2 of 17
272 pages
Jeese Ball's Census is a fantastical road trip novel about a widower and his developmentally disabled son on a journey across a postindustrial dystopia. At the same time, it's Ball's autobiographical exploration of the blessings and complications of life with his sibling Abram, who had Down syndrome and died in 1998 at age 24. The book's singular brilliance lies in its blending of fiction and memoir.

An unnamed father-son pair is tasked by an enigmatic census bureau with surveying citizens and then marking their ribs with tattoos. In sparse, evocative prose, the father chronicles their treks through increasingly desolate towns. His central concern—the spectrum from cruelty to kindness—will have particular resonance for anyone close to a differently abled person who wonders: When my beloved, vulnerable one goes forth into society, how will she be greeted? Will they perceive her humanity, her splendor, or will they register only her otherness?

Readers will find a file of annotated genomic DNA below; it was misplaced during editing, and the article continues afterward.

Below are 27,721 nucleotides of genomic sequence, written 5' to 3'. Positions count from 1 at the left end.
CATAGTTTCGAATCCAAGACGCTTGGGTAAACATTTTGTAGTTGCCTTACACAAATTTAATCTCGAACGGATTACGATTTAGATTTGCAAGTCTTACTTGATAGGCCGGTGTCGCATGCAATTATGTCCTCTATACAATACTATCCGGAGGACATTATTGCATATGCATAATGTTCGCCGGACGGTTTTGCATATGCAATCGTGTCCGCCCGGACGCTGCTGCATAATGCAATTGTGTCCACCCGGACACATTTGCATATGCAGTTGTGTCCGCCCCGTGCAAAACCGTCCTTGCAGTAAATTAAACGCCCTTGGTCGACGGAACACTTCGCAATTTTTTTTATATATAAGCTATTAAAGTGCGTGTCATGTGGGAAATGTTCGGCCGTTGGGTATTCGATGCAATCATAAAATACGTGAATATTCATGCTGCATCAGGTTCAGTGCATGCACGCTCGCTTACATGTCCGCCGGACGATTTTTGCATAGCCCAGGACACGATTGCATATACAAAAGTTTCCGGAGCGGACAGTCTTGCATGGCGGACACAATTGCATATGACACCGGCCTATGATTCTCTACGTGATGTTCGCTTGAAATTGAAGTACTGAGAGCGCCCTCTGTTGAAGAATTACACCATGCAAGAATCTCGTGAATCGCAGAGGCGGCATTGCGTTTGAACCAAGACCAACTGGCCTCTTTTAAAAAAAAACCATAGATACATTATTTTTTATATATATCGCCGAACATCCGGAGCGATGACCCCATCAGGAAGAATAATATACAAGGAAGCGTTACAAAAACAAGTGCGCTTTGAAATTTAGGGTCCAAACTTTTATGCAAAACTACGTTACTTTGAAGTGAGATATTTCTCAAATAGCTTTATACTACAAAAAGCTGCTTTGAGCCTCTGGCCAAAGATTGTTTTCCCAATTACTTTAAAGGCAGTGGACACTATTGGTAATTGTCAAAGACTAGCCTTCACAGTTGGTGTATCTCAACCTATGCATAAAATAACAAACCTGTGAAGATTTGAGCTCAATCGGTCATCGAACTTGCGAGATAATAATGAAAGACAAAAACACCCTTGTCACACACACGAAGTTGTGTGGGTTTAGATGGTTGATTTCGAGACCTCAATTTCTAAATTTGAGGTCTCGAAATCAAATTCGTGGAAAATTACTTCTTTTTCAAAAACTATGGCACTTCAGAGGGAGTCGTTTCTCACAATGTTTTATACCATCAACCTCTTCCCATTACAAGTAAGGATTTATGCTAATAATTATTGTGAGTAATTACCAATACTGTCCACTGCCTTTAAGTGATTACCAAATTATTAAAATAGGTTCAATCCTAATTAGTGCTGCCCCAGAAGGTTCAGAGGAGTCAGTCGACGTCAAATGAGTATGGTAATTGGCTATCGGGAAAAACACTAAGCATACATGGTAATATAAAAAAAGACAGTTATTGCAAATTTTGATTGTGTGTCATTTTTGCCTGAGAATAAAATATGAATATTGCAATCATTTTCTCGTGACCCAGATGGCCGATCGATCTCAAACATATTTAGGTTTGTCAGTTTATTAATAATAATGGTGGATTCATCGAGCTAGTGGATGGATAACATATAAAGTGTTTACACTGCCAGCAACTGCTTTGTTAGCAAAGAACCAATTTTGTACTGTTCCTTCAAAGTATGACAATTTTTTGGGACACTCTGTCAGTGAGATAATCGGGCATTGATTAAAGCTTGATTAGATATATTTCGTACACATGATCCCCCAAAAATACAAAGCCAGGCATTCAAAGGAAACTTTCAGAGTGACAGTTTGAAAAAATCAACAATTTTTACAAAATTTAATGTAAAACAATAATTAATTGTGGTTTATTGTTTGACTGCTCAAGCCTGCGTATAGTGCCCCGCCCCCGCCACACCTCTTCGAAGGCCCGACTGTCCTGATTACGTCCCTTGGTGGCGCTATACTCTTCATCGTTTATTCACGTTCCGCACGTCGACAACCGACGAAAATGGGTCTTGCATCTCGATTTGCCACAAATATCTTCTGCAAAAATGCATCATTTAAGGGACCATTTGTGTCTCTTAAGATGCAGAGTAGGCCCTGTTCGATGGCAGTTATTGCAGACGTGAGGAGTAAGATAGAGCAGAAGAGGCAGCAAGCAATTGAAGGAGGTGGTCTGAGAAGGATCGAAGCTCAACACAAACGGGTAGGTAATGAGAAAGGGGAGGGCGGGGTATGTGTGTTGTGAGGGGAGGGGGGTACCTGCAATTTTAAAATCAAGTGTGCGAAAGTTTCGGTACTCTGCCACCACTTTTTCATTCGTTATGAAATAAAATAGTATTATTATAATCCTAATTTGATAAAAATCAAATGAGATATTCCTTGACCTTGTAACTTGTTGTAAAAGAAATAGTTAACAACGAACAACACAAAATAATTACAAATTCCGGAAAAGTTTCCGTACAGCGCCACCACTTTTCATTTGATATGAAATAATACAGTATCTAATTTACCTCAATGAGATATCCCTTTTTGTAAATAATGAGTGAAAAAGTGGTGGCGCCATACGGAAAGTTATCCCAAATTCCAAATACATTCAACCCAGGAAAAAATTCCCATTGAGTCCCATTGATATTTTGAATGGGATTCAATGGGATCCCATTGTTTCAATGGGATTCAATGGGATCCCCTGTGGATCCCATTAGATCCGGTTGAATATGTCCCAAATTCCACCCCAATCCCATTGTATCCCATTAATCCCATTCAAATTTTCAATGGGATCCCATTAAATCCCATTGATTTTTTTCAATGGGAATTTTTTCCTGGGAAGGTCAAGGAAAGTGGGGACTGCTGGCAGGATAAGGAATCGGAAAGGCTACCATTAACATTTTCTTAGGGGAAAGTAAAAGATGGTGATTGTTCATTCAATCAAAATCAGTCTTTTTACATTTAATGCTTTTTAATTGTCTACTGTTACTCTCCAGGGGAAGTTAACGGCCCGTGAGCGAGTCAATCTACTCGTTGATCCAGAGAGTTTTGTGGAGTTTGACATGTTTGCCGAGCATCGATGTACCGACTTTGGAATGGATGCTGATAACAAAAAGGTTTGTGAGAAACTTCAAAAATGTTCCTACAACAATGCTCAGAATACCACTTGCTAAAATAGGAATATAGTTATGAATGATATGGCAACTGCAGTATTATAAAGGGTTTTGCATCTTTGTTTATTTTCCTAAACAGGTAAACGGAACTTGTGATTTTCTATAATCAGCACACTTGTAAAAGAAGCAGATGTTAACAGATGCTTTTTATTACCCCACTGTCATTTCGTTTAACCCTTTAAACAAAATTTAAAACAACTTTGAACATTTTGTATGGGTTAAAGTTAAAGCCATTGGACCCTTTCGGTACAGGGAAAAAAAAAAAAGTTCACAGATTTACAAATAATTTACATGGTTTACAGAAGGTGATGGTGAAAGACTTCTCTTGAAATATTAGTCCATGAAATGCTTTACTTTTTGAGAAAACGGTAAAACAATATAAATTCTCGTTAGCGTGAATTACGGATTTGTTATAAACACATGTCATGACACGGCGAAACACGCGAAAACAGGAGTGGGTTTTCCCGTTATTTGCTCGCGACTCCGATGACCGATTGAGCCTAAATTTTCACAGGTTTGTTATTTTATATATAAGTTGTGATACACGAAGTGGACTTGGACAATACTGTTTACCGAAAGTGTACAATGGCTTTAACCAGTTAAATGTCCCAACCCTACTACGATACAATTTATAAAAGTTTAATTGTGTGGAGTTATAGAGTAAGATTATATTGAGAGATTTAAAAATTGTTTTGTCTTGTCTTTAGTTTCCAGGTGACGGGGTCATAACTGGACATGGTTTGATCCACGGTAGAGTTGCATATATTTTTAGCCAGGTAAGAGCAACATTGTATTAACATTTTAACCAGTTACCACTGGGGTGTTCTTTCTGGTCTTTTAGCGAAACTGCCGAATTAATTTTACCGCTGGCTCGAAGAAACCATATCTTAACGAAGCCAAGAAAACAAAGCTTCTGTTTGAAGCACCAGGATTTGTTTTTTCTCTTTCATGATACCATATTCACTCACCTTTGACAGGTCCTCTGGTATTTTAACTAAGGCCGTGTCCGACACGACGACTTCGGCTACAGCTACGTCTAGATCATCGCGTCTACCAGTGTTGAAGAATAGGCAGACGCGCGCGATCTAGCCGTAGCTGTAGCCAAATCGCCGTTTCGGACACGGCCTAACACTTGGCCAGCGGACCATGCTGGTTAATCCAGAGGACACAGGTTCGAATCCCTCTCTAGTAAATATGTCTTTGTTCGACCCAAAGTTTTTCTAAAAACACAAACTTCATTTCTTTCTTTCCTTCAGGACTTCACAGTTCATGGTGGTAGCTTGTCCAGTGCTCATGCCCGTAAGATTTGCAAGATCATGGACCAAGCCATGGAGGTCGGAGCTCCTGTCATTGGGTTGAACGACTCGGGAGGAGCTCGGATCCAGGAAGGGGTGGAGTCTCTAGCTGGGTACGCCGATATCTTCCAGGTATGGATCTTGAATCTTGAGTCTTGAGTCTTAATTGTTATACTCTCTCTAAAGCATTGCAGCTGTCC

The novel's enchanting son/brother figure, who lives in "a world without names—wherein we see what is, and are impressed by it," holds essential lessons for the father, who admits he is overly inclined to label things. His son teaches him the value of "trying not, in our attitudes or speech, to lay the world out in hierarchies." This wise, category-defying book eloquently argues that we must also resist categorizing one another.
— Helen Phillips